Troubled by terrorists, Kaduna residents skeptical about election 


AS Nigerians gear up to elect new set of leaders who would pilot the affairs of the country for the next four years, insecurity has been identified as one of the major challenges that may mar the process as the safety of electoral personnel and voters cannot be guaranteed in some parts of the country battling insecurity. Nurudeen Akewushola reports how security situation in some terrorised communities in Kaduna threatens citizens’ participation in the 2023 polls.


As many Nigerians are enthusiastic about casting their votes, the situation is a bit different for 30-year-old Hussaina, a resident of Kaduna state. Election is the least of her worries because her husband is currently lying helplessly on a sick bed after being shot twice by terrorists during an attack that occurred earlier in February prior to The ICIR visit.

On that fateful day, residents of Ringin Unguwan village were swallowed by fear when they woke up to the sight of sporadic gunshots by bandits. While women and young children scampered for safety, the grown men picked up their local guns and exchanged fire with the attackers. 


The attack is not the first of its kind. Before then, terrorists had attacked the community several times, robbed them of their possessions, and kidnapped residents in exchange for ransom, but due to the failure of the government to find a lasting solution, they often resorted to self-defence.

On that fateful day, Hussaina’s husband, Magaji Ringin, 67, was one of the men that volunteered to face the bandits to protect the lives and properties of the residents from the grip of terrorists. Magaji was shot twice in the leg during the fierce encounter.

Recounting his encounter with the terrorists, Magaji said, “I decided to join them to protect our people because I’m aged, and I don’t need to fear death. I just faced them, and we were exchanging fire when two bullets pierced my leg.” 


– Politicians shun troubled communities –

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“We don’t have peace, and we cannot participate in the election on the election.  I don’t think elections would hold in our community because no politician came to our village for election campaign”, Magaji told The ICIR

“Our community has been taken over by bandits, our Animals have been carted away by them. So who will stay back to vote, or who would bring the boxes on election day? Even some of us that lived in the community later left because of fear of terror. What will happen to somebody that’s not from the community? If the security situation improves, we can go back to our community and cast our votes, but if the situation remains the same, we cannot go back,” Magaji explained. 

Nigerians are set to choose who leads them in the next four years. The Presidential election is scheduled for February 25, while the  Governorship and State Assembly is scheduled for March 11. However, experts have said rising insecurity across the country could deny many citizens from participating in the elections.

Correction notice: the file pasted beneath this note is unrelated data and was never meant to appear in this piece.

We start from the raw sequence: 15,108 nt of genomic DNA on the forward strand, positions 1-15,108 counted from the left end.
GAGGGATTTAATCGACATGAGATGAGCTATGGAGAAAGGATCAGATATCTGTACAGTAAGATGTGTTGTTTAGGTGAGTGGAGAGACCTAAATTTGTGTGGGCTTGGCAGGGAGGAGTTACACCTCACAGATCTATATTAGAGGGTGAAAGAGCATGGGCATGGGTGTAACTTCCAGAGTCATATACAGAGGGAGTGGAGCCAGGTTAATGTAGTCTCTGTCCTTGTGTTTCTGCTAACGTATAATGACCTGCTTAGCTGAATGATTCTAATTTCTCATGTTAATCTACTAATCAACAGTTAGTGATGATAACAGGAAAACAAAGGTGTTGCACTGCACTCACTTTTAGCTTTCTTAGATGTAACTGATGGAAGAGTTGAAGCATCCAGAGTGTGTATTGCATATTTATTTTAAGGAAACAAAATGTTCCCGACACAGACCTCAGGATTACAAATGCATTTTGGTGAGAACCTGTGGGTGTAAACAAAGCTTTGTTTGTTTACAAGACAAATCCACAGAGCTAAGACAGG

Kaduna, a North West state, has been identified as one of the most terrorised states in the country despite being armed with heavy presence of the military and police.

A total of 723 attacks resulting into 3,672 deaths have been recorded in the state in the last four years, while 124 kidnapping incidents were also recorded during the period, according to Nigeria Security Tracker.

Some local government areas in the state, such as Chikun, Kajuru, Kachia, Zangon Kataf, Kauru, Lere, Birnin Gwari and Giwa local government areas of the state are battling with this alarming humanitarian crisis.

– Activities of terror groups –

Earlier, a terrorist organisation, Ansaru enacted a law in some communities in the state banning all forms of political activities ahead of the elections.

The Jama’ar Ansarul Muslimina fi Biladi Sudan, also known as Ansaru terrorist group, is known to have an extremist ideological posture against democracy and secular authorities.

On June 25, 2022, the fundamentalist group also released audio against any form of political campaigning in the area. The statement specifically mentioned some villages as “no political campaign” zones.

The governor of the state, Nasir El-Rufai, also confirmed this development in a letter written to President Buhari seeking the federal government’s support to tackle the insurgency operations in the state.

However, security experts have argued that terrorism reins in the country due to lack of political will by the government to deal with the situation decisively, weak engagement, and slow response to intelligence.

The failure of the the authorities to address the widespread insecurity in the state threatens the safe conduct of the 2023 general election as the safety of electoral personnel and voters cannot be guaranteed  in parts of the state that are prone to terror attacks.

Displacement leading to disenfranchisement